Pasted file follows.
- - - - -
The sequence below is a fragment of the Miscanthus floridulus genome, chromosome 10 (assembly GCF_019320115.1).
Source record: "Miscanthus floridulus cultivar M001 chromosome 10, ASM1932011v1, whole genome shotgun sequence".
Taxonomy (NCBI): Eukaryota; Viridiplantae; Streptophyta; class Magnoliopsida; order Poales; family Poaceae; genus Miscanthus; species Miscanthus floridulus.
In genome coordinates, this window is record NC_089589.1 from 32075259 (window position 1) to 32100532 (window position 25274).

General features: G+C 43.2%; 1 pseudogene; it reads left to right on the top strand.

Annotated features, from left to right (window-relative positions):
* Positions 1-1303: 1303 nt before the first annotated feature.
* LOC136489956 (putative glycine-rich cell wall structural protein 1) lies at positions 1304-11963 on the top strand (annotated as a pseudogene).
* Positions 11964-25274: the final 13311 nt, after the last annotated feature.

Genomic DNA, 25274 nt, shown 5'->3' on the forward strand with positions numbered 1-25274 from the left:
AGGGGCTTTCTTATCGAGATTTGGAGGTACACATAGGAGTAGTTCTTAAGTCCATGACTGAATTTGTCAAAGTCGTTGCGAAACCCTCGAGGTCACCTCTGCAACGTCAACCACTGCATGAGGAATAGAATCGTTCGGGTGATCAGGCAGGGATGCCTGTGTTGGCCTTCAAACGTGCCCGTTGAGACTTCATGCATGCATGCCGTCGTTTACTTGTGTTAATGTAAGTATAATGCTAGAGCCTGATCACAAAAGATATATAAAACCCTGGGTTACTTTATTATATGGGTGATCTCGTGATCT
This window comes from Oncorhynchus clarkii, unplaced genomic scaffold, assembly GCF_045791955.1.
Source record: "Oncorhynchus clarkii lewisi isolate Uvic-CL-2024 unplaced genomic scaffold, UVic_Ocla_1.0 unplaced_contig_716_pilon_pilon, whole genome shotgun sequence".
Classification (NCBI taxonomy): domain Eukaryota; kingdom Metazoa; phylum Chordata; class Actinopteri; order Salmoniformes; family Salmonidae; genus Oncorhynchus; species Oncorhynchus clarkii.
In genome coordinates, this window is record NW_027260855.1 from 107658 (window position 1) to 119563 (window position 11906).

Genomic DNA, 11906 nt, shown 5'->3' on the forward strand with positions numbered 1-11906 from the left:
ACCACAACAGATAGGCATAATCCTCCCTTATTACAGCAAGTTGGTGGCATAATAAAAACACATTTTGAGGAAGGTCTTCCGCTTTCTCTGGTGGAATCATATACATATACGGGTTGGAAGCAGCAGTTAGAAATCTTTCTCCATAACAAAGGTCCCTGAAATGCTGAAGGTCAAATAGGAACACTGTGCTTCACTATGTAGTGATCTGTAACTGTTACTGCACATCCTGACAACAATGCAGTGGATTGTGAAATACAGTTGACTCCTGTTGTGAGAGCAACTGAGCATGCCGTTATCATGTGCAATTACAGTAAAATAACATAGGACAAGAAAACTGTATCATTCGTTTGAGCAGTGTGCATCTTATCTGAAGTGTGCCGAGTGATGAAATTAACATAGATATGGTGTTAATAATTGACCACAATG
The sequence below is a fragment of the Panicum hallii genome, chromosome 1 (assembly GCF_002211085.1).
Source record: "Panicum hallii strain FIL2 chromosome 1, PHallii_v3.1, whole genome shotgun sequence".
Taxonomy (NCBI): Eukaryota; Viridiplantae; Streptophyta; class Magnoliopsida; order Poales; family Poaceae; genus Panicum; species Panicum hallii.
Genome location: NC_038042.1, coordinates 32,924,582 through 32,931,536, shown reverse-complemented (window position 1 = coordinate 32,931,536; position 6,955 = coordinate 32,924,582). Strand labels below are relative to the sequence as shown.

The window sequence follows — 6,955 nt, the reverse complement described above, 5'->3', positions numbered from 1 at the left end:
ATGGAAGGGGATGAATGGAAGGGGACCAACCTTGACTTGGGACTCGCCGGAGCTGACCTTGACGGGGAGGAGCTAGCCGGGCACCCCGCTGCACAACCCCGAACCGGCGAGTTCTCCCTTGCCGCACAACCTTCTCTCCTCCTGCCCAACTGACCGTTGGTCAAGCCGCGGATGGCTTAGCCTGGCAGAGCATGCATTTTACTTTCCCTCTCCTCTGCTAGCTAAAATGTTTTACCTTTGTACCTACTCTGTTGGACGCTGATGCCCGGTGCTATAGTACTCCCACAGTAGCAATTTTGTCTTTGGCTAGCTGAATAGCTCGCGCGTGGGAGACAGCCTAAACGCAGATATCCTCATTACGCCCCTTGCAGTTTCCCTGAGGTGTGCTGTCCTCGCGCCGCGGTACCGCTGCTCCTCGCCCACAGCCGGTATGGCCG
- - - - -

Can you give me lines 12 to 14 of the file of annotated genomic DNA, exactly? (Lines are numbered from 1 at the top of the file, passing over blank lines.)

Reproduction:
This window comes from Oncorhynchus clarkii, unplaced genomic scaffold, assembly GCF_045791955.1.
Source record: "Oncorhynchus clarkii lewisi isolate Uvic-CL-2024 unplaced genomic scaffold, UVic_Ocla_1.0 unplaced_contig_716_pilon_pilon, whole genome shotgun sequence".
Classification (NCBI taxonomy): domain Eukaryota; kingdom Metazoa; phylum Chordata; class Actinopteri; order Salmoniformes; family Salmonidae; genus Oncorhynchus; species Oncorhynchus clarkii.